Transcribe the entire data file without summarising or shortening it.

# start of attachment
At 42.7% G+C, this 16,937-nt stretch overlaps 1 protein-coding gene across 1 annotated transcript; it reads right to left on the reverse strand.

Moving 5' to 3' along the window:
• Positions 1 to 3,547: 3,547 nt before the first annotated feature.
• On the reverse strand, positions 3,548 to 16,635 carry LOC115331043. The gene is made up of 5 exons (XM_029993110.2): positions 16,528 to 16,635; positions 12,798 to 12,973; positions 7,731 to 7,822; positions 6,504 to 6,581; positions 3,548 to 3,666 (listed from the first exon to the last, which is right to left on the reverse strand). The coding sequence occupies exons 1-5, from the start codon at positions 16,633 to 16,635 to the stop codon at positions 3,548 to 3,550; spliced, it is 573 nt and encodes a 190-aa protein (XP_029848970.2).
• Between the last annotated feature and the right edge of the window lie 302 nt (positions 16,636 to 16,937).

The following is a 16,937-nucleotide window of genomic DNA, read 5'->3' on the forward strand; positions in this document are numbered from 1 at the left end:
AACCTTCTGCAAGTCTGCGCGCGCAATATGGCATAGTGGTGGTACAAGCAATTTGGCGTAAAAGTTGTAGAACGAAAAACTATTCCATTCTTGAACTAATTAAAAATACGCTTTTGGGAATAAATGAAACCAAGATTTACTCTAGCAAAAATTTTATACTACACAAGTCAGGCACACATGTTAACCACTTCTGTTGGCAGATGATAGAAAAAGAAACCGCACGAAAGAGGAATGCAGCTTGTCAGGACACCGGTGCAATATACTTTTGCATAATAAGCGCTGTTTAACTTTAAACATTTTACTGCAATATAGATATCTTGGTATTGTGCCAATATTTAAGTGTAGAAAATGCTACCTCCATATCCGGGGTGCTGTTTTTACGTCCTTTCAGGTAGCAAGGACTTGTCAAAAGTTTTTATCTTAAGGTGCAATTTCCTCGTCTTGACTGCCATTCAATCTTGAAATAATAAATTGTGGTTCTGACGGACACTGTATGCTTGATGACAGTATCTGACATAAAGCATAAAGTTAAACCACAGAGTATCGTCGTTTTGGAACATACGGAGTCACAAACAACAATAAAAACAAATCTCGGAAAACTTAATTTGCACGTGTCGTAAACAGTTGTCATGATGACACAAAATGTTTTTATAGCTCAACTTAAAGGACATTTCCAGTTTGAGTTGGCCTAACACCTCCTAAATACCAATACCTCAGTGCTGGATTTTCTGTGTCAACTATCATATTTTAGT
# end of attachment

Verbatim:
At 42.7% G+C, this 16,937-nt stretch overlaps 1 protein-coding gene across 1 annotated transcript; it reads right to left on the reverse strand.

Moving 5' to 3' along the window:
• Positions 1 to 3,547: 3,547 nt before the first annotated feature.
• On the reverse strand, positions 3,548 to 16,635 carry LOC115331043. The gene is made up of 5 exons (XM_029993110.2): positions 16,528 to 16,635; positions 12,798 to 12,973; positions 7,731 to 7,822; positions 6,504 to 6,581; positions 3,548 to 3,666 (listed from the first exon to the last, which is right to left on the reverse strand). The coding sequence occupies exons 1-5, from the start codon at positions 16,633 to 16,635 to the stop codon at positions 3,548 to 3,550; spliced, it is 573 nt and encodes a 190-aa protein (XP_029848970.2).
• Between the last annotated feature and the right edge of the window lie 302 nt (positions 16,636 to 16,937).

The following is a 16,937-nucleotide window of genomic DNA, read 5'->3' on the forward strand; positions in this document are numbered from 1 at the left end:
AACCTTCTGCAAGTCTGCGCGCGCAATATGGCATAGTGGTGGTACAAGCAATTTGGCGTAAAAGTTGTAGAACGAAAAACTATTCCATTCTTGAACTAATTAAAAATACGCTTTTGGGAATAAATGAAACCAAGATTTACTCTAGCAAAAATTTTATACTACACAAGTCAGGCACACATGTTAACCACTTCTGTTGGCAGATGATAGAAAAAGAAACCGCACGAAAGAGGAATGCAGCTTGTCAGGACACCGGTGCAATATACTTTTGCATAATAAGCGCTGTTTAACTTTAAACATTTTACTGCAATATAGATATCTTGGTATTGTGCCAATATTTAAGTGTAGAAAATGCTACCTCCATATCCGGGGTGCTGTTTTTACGTCCTTTCAGGTAGCAAGGACTTGTCAAAAGTTTTTATCTTAAGGTGCAATTTCCTCGTCTTGACTGCCATTCAATCTTGAAATAATAAATTGTGGTTCTGACGGACACTGTATGCTTGATGACAGTATCTGACATAAAGCATAAAGTTAAACCACAGAGTATCGTCGTTTTGGAACATACGGAGTCACAAACAACAATAAAAACAAATCTCGGAAAACTTAATTTGCACGTGTCGTAAACAGTTGTCATGATGACACAAAATGTTTTTATAGCTCAACTTAAAGGACATTTCCAGTTTGAGTTGGCCTAACACCTCCTAAATACCAATACCTCAGTGCTGGATTTTCTGTGTCAACTATCATATTTTAGT